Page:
STUDIO 246, BRUNSWICK: While showcasing the promising and consistent offerings at Studio 246, Here, In the Sugarcane could perhaps do with a tweak.
I’ve definitely never seen such an impractical, but somehow logical, way to use fly-fishing pants. In Here, in the Sugarcane
, props are cleverly used in the process of creating an emotionally claustrophobic, semi-apocalyptic portrait of the tight emotional strings that connect three sisters.
The set design is clever for its simplicity and usefulness; not a single prop nor even the backdrop goes to waste. This includes a floor covered in soil, making for an interesting clean-up activity for stage hands. The play itself doesn’t muck around, with a duration of around 45 minutes, bookended neatly by scenes shrouded in an eerie darkness. But Here, In the Sugarcane does leave the audience a little shrouded in confusion at a relatively indefinite ending, which can summarise the basic difficulty with this compact play.
Three sisters (Kerith Manderson-Galvin, Tegan Crowley, Lucy Moir) fight with hidden demons that gradually emerge as they battle through an intense heat that sees them desperately trying to conserve water by wearing fly-fishing pants to save their sweat. Forced to flee their home after an intense, unexplained heat whips through their world, the sisters wait out the future amid sugarcane fields. While Lamb daydreams and whimsically rearranges their situation into something feasible, Freddie continuously makes plans in her automated ‘responsible’ mode, and Freda lounges in a chair she managed to save from their destroyed house, throwing sarcastic wisecracks in the direction of her sisters each time they say something pointlessly optimistic. The trio of characters work well together, bouncing off each other as they struggle to understand their situation and the past that haunts them.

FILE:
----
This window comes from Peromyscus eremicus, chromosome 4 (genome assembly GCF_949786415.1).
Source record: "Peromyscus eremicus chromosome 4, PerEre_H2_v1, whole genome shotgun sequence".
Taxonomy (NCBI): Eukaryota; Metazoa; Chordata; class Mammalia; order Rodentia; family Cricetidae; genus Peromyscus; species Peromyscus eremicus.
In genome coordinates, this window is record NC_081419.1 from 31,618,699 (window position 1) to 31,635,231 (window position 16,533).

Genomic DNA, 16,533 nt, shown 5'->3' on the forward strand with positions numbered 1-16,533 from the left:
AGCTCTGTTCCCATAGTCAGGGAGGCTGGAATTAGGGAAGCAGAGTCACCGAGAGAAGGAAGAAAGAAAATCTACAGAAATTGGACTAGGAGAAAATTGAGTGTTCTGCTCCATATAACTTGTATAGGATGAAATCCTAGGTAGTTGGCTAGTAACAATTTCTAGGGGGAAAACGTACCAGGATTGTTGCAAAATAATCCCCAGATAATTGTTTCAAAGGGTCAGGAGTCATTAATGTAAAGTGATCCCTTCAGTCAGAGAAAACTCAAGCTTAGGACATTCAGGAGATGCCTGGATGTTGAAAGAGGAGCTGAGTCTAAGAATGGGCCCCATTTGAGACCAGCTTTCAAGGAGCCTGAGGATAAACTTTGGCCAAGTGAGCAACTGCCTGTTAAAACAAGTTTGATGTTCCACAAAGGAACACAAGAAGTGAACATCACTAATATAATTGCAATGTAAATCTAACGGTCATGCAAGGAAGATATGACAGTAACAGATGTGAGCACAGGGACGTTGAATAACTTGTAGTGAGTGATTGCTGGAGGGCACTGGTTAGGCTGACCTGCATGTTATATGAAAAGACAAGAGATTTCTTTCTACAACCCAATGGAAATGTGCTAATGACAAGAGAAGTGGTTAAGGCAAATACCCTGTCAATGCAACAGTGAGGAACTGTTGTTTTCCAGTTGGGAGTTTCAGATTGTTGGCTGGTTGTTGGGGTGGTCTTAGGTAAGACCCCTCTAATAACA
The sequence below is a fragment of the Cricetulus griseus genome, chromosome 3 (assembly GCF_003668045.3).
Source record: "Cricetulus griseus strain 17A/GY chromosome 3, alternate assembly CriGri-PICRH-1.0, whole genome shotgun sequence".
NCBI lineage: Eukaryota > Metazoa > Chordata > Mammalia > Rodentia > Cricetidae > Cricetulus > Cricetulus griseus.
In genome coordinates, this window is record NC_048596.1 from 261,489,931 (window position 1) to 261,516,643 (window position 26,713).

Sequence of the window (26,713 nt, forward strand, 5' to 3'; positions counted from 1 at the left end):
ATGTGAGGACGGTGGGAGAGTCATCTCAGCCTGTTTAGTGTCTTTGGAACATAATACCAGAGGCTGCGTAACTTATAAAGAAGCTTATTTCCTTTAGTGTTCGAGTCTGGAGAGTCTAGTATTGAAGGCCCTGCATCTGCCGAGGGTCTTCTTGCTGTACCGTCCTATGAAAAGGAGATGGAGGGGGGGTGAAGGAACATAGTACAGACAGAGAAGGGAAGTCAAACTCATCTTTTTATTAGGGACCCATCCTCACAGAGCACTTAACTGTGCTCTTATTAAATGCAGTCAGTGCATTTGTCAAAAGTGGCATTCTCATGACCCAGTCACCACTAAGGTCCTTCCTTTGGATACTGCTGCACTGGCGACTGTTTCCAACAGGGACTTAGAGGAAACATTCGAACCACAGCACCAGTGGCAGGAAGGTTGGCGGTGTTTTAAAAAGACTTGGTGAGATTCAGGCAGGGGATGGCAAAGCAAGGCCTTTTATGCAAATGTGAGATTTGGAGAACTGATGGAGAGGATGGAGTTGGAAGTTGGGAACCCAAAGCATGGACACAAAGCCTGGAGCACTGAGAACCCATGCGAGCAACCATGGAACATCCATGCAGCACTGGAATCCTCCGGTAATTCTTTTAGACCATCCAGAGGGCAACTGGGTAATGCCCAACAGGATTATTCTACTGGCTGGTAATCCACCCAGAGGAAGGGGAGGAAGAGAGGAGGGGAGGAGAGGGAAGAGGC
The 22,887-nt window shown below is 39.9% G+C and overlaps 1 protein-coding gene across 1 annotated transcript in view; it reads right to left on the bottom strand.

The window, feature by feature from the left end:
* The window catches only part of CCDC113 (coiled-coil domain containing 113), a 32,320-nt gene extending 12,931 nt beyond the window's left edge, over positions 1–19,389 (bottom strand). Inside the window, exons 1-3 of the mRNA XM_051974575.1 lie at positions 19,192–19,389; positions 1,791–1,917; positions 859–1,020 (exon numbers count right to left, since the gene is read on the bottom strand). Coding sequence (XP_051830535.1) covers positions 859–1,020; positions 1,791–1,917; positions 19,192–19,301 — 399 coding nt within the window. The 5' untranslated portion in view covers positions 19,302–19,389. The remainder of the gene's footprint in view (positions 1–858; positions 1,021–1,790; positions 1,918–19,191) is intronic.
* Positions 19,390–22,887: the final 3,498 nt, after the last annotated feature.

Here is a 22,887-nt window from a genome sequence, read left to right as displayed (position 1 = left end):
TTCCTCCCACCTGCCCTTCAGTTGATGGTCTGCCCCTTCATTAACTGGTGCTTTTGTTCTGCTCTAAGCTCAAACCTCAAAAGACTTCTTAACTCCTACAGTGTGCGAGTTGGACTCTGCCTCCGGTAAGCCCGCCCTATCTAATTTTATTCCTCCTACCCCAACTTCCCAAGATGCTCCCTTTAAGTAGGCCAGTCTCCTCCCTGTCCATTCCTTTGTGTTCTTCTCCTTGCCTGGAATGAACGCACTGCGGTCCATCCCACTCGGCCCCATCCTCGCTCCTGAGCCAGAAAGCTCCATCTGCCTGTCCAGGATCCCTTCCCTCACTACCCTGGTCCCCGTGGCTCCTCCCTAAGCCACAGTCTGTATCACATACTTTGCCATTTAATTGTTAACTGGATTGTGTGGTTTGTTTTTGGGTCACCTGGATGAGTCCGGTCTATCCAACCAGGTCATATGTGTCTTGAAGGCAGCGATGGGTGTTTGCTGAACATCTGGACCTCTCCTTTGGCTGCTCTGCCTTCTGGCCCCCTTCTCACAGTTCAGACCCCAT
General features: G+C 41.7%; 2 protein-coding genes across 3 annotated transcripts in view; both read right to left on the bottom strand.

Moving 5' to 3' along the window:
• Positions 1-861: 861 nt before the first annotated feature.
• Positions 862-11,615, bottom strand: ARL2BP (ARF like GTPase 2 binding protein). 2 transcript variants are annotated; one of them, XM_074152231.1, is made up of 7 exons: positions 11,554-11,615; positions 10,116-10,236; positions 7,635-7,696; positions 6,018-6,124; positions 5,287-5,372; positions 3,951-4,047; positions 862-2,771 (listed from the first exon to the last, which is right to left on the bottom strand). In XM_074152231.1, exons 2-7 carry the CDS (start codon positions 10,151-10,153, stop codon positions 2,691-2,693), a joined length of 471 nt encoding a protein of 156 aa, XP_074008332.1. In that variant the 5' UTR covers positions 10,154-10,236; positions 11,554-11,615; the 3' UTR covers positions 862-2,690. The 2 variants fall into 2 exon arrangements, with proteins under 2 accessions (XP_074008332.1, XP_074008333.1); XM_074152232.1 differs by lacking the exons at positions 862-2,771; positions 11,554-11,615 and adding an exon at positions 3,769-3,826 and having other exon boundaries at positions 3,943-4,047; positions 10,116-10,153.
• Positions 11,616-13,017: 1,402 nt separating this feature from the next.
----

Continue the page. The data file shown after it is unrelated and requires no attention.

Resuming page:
However, this is where the difficulty arises. Too much of their past lives are left to the audience’s imagination. It may be a personal preference but I would prefer to know more about the shared history of the sisters, as Here, In the Sugarcane dangles on the edge of being a play with intrigue and a higher level of complexity but falters with a lack of detail. The structure and careful characterisation allude to thoughtful planning, but ultimately it is the restriction of information that leaves the audience grasping for more, wondering whether the sliver of the sisters’ shared past we are offered is enough to make the audience collectively interested in the future or in fact the mere existence of these people.
Here, In the Sugarcane is certainly worth a look, and it certainly showcases the promising and consistent offerings at Studio 246. Perhaps a tweak of this play would add some well-deserved length and more-detailed background the audience might be searching for.
Here, In the Sugarcane
Written by Erin Kelly
Director: Brigid Gallacher
Cast: Kerith Manderson-Galvin, Tegan Crowley, Lucy Moir
Studio 246, 246a Sydney Road, Brunswick
2 February–11 February
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